NEW YORK - U.S. stocks opened lower Thursday, led by a decline in energy stocks as the price of oil continues to slide. Oil has tumbled 13 percent in the last three months as supplies have remained ample despite geopolitical tension.
The Standard & Poor's 500 index fell nine points to 1,987 as of 10:39 a.m. ET. The Dow Jones industrial average dropped 76 points to 16,993. The Nasdaq composite fell 23 points to 4,564.
Benchmark U.S. crude for October delivery was down 89 cents, or 1 percent, to $90.79 a barrel in electronic trading on the New York Mercantile Exchange. The contract dropped $1.08 on Wednesday and has fallen for five of the past six trading sessions. Crude prices fell Wednesday after the Organization for Petroleum Exporting Countries revised down its growth forecasts for global crude oil demand in a monthly report.
In the U.S., more people sought U.S. unemployment benefits last week, though the trend in benefit applications in the past month remained low. Applications are a proxy for layoffs. The four-week average fell to an eight-year low of 293,750 last month. Generally, fewer applications indicate employers are holding onto their staffs.
Lululemon surged $4.54, or 12 percent, to $43.16 after the trouble yoga-gear retailer reported earnings that beat analysts' expectations and raised its full-year forecasts.
By early afternoon in Europe, Britain's FTSE 100 was down 0.6 percent to 6,791 while France's CAC 40 dropped by the same rate to 4,426. Germany's DAX shed 0.5 percent to 9,653.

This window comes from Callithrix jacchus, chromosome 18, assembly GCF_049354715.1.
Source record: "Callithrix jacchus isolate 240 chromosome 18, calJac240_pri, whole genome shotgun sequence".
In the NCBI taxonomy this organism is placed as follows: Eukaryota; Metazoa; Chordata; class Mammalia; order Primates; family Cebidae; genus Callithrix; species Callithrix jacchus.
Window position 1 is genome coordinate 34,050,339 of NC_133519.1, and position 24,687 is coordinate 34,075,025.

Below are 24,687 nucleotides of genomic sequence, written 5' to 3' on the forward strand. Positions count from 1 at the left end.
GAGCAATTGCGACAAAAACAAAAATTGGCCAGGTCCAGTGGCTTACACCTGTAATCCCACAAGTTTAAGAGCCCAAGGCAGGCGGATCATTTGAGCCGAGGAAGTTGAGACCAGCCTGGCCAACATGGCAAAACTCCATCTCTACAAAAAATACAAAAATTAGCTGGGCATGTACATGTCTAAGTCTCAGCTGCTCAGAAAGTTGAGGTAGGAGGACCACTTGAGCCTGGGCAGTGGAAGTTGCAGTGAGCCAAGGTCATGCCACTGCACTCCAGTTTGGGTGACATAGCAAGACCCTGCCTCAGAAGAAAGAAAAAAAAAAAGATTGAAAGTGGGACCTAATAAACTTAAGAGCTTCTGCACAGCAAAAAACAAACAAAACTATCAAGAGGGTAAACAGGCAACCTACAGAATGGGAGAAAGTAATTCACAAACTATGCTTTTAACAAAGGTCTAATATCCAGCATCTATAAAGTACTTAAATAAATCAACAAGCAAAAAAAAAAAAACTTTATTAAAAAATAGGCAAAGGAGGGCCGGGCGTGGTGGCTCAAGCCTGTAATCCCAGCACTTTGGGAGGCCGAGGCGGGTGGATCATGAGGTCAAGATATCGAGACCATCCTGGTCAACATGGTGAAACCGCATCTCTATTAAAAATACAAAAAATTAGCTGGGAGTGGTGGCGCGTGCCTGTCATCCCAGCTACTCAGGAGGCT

European markets were weighed down by news that the European Union has decided to go ahead with a new round of sanctions against Russia. The penalties will take effect Friday and curb access to European financial markets for more Russian firms and banks. They also limit exports of some high-end technology and places travel and asset friezes on a list of individuals. Investors worry that stronger sanctions will hurt the economies and trade relations of Russia and Europe.
Stocks in mainland China gained ground earlier in the day after the country's monthly consumer price index showed a lower inflation rate. Consumer prices rose 2 percent last month from over a year earlier, compared with a 2.3 percent rise in July. Subdued inflation suggests the domestic economy is muted but also gives policymakers headroom to maintain easy access to credit and possibly introduce new stimulus measures.
The dollar rose to 106.92 yen from 106.82 yen late Wednesday. The euro rose to $1.2934 from $1.2921.
The yield on the 10-year Treasury note dropped to 2.53 percent from 2.54 percent on Wednesday.